Could you imagine Elgar, Bach or Vaughn Williams’ cello adagios thunder-busting the bass-bins? Before tonight, me neither. Which is why Lori Goldston’s not quite so mellow cello opening set of angst-fueled arpeggios, left punters mesmerized, bewildered, fascinated and eye-bleedingly catatonic in equal measure.
For me it was weird and wonderful, just like fellow punters whose hair, tattoos, accents and outfits, badges and engaging ambience provided a welcomed palliative to the grim news splattered across the Sunday linens.
Long ago, before internet, X-box and mobile phones, teenage boys’ distractions (apart from the obvious) in Tamworth, Staffs, depended on sneaking past Kaftan coated, Big Bear manager, Jim Simpson, by helping carry the PA gear for those Swarfega whiffy, metal bashing, ragged-arsed Brummies called Earth. Oh, and how heavenly loud they were.
And, can you believe it? Tony Iommi did flute solos! But very soon it seemed that the name-change to Black Sabbath might be a car-crash waiting to happen. Little did we know. So, what’s with the tenuous name-check connection? Birmingham Museum & Art Gallery (BMAG) open a Summer exhibition celebrating the Black Country and Birmingham’s heritage as the crucible of Heavy Metal thunder. There will be a prize for the clever ones who know where the moniker comes from. Yes, lyrics from Steppenwolf’s, ‘Born To Be Wild.’ Damn, gave it away there.
With bastard child, subsequent manifestations of these hallowed antecedents being realised by Seattle Grunge veteran, Dylan Carlson’s, latest incarnation line-up of his own Earth, it would have been churlish not to have checked the band out. Not so much loud as bowel-puree inducing extreme noise terror, with a side helping of Gormenghast grunge for the attic-bound Goth miserablist.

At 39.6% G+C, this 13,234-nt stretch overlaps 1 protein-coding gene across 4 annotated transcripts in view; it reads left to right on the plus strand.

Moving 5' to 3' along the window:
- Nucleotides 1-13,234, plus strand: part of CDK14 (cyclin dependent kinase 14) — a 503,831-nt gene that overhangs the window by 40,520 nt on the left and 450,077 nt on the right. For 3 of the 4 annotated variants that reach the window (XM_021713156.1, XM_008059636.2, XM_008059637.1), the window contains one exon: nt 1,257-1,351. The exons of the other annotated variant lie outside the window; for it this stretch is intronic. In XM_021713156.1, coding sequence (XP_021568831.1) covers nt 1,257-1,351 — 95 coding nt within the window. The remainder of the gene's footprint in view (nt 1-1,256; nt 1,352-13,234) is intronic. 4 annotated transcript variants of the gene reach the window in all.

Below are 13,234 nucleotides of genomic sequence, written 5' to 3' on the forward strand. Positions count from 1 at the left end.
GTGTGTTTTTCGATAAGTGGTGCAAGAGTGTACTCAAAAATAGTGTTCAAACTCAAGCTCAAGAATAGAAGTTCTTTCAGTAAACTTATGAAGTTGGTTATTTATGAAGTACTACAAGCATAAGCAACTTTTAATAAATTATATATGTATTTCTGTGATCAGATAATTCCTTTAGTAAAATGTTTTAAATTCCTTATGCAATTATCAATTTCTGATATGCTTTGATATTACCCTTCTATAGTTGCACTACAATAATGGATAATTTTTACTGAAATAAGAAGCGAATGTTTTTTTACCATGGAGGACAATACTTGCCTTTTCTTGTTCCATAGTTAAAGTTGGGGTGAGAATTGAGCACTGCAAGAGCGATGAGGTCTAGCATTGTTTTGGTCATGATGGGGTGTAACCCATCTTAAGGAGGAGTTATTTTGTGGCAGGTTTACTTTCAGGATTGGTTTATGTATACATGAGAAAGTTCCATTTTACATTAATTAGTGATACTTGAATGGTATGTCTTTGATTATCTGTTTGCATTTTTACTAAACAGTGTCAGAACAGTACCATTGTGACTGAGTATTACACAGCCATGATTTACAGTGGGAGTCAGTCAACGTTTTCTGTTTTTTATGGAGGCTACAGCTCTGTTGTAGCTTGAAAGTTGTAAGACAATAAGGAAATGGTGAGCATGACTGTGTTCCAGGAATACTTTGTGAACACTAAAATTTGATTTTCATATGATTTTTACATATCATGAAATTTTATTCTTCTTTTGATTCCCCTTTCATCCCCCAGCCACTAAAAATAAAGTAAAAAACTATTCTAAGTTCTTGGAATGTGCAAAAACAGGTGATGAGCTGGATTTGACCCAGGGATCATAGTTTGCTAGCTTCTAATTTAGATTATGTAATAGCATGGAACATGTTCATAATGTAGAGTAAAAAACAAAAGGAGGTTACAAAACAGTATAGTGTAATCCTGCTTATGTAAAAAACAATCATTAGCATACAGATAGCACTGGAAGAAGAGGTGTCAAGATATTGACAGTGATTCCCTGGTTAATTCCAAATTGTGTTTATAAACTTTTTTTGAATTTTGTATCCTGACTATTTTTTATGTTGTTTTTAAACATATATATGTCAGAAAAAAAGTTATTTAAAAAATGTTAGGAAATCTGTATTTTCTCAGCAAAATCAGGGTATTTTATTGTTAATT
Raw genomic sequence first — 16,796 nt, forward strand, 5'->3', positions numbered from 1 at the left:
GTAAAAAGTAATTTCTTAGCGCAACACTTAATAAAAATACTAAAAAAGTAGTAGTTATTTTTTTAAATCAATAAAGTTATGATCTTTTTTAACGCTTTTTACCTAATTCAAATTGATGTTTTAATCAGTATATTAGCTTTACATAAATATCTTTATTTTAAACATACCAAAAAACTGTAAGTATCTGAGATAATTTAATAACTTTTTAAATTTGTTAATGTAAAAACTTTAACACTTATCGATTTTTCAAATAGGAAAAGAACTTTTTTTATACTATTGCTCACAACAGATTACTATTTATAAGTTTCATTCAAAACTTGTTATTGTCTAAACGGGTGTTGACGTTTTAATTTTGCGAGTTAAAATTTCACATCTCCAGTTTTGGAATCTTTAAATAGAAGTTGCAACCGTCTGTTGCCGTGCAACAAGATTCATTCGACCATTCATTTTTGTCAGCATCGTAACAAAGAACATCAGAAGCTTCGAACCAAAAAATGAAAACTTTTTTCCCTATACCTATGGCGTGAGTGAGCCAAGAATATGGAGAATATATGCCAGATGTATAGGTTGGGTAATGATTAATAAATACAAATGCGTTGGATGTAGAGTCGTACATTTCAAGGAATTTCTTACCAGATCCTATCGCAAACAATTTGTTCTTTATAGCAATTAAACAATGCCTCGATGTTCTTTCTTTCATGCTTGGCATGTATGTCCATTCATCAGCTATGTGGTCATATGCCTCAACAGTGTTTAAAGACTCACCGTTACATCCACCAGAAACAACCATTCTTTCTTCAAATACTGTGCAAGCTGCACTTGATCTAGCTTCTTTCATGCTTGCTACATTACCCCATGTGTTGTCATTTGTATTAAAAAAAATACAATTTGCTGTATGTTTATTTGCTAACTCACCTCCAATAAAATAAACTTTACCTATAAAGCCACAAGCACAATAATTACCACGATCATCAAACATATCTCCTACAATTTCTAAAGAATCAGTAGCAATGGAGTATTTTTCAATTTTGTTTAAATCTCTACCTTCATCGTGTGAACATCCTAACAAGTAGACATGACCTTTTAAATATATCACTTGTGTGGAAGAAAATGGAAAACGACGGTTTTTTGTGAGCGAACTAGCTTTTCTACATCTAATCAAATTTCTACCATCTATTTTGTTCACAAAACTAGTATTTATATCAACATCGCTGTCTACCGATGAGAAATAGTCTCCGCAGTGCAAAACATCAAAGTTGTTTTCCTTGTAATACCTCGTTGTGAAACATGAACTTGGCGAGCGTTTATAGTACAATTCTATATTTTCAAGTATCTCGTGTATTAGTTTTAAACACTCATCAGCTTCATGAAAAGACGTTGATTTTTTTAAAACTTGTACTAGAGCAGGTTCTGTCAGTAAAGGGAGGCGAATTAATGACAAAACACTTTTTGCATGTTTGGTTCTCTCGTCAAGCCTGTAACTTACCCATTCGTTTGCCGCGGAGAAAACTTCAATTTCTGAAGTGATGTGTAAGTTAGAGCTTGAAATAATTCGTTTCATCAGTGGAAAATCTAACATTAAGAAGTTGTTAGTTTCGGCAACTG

The vocal free, doom-drone, experimental-rock, lonesome guitar twangs and cello seething swoops evoke tortured nightmares of Duane Eddy and Link Wray (the latter being the godfather of fuzz-guitar by the expedient of razor-blading his speaker cones). The hypnotic-blissed, metronome is firmly fixed on mid-tempo throughout the set. Lori Goldston’s cello mix is significantly more prominent tonight than on latest album, ‘Angels of Darkness, Demons of Light,’ (notice the Miltonian inverse iconography there?).
Adrienne Davies’ drumming wove a knock, knock kockin’ on Mordor’s door mantra with Angelina Baldoz’s bass tapestries providing all sorts of subliminal, shamanic enchantments. I have never, ever been to a gig where between songs, perhaps tonal expositions is more apposite, the punters have remained utterly silent after the applause. With compositions titled with likes of ‘The Bees Made Honey In The Lion’s Skull’ a moment’s reflection was certainly welcomed.
Tonight, it bordered on reverence, and we know how H&H punters don’t take prisoners. Primal, tribal, viscerally asymmetric, it has to be said Earth’s dronal incantations are not everyone’s chosen vat of hemlock: their bruised muse being very much for the alternatively, esoterically inclined. But, subtle wiles are this band’s perplexing charm. And damnably nice people as well. Happy Daze! Thanks to Capsule for another great gig.
Review – John Kennedy
Photos – Katja Ogrin